Dr. Janet M. Bronstein, professor in the department of health care organization and policy and senior scholar in the Lister Hill Center for Health Policy at the University of Alabama at Birmingham School of Public Health, recently led a study to estimate the effects of primary care medical home support on the use of clinical services and Medicaid expenditures in Alabama. UAB co-investigators are department colleagues professor Dr. Bisakha Sen, and professor emeritus Dr. Michael A. Morrisey; as well as program manager Ms. Sally Engler, in the department of acute, chronic and continuing care, and statistical analyst Mr. Wilson K. Smith in the department of medicine.
[Photo: Dr. Janet M. Bronstein]
The study design was a difference-in-differences model where changes in utilization and expenditures of the intervention group were compared with changes in the nonintervention group. Using Medicaid claims from October 2010 through September 2013, service use and expenditures were measured for 12 months before and 21 months after implementation. Changes for four health status groups were examined separately.
Findings indicated that the introduction of community-based support was associated with a small reduction in service use and no statistically significant overall effect on expenditures. However, among patients with chronic and/or mental health conditions, there were modest, statistically significant increases in use of and expenditures for a range of ambulatory and inpatient health care services, while service use for those without these conditions declined. Emergency department use increased for all groups.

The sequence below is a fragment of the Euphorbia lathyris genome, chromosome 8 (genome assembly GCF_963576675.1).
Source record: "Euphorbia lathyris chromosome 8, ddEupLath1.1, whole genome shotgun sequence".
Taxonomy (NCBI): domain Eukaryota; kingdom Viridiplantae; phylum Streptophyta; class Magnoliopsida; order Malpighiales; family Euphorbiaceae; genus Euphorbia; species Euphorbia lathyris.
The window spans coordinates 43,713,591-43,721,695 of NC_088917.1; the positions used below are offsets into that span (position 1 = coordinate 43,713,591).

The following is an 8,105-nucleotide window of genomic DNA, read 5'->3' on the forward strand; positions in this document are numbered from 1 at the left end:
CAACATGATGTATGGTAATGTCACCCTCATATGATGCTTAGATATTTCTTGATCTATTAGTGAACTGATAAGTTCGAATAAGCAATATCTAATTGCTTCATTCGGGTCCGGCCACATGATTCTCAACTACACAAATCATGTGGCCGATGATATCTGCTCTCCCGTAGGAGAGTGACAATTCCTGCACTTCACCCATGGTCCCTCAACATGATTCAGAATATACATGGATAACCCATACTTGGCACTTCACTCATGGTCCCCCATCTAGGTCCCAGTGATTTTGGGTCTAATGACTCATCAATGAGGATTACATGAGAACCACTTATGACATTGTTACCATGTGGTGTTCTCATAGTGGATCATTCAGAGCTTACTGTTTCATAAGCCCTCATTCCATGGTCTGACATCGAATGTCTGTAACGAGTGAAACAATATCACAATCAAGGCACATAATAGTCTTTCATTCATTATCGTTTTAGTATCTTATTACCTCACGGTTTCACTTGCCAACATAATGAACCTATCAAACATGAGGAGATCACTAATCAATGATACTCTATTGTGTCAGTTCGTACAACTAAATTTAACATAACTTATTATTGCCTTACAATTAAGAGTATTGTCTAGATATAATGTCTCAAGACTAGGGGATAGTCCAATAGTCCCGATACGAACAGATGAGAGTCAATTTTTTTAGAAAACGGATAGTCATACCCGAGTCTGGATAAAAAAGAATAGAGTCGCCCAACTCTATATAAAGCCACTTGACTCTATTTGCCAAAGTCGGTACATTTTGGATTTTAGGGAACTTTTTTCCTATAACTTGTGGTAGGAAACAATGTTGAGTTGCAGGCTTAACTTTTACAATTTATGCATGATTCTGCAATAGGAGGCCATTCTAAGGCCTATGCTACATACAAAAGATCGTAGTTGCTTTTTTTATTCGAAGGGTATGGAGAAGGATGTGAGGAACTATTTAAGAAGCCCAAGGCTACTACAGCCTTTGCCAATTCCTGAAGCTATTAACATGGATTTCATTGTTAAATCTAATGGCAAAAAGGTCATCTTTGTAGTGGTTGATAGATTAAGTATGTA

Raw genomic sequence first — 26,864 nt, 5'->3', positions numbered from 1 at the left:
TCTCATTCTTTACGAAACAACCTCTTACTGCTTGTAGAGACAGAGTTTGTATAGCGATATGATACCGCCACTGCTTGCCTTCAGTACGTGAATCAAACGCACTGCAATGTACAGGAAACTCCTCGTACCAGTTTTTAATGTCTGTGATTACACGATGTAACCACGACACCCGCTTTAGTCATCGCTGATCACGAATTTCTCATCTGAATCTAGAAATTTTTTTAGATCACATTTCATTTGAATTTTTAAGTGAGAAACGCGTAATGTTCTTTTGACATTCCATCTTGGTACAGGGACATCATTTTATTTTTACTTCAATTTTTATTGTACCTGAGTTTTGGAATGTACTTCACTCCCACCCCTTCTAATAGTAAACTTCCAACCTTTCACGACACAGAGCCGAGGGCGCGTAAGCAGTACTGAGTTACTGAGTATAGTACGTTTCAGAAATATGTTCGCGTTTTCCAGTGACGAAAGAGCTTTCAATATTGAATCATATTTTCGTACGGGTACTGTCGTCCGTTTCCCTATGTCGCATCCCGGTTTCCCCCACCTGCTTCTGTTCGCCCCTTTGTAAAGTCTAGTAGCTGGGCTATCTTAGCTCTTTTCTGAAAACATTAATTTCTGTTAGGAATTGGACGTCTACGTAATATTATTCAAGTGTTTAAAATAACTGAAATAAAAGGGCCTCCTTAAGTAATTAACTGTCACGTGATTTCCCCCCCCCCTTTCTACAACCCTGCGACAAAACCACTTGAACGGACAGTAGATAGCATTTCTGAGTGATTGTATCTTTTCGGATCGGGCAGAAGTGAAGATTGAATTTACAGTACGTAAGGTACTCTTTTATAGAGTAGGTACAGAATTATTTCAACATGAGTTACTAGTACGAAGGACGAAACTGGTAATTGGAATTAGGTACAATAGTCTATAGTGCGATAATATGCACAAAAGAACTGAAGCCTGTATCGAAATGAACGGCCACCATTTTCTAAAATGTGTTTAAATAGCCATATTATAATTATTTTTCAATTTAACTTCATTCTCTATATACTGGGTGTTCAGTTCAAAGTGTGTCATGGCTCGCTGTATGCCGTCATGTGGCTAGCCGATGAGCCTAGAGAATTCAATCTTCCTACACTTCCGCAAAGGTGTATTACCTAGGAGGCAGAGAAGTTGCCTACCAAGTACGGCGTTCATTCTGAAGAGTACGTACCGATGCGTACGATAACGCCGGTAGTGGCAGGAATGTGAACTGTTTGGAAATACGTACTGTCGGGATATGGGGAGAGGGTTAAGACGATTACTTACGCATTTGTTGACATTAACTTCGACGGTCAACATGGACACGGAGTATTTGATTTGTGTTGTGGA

Dr. Bronstein and her colleagues concluded that community-based support for medical home physician practices is associated with a shift in the service mix provided to higher cost, more vulnerable subgroups in Medicaid. Such systems are unlikely to be associated with significant overall cost savings, at least in the short term, but do appear to increase linkages to care for enrollees with significant health care needs. The Medical Home program recently expanded statewide, and is now available to all high risk Alabama medicaid enrollees and their physicians.
“Initial Impacts of the Patient Care Networks of Alabama Initiative” was published online in June 2015 in the journal Health Services Research.
Journal article: http://onlinelibrary.wiley.com/doi/10.1111/1475-6773.12319/abstract;jsessionid=236328A7538421FCBBD1121904B983D6.f04t01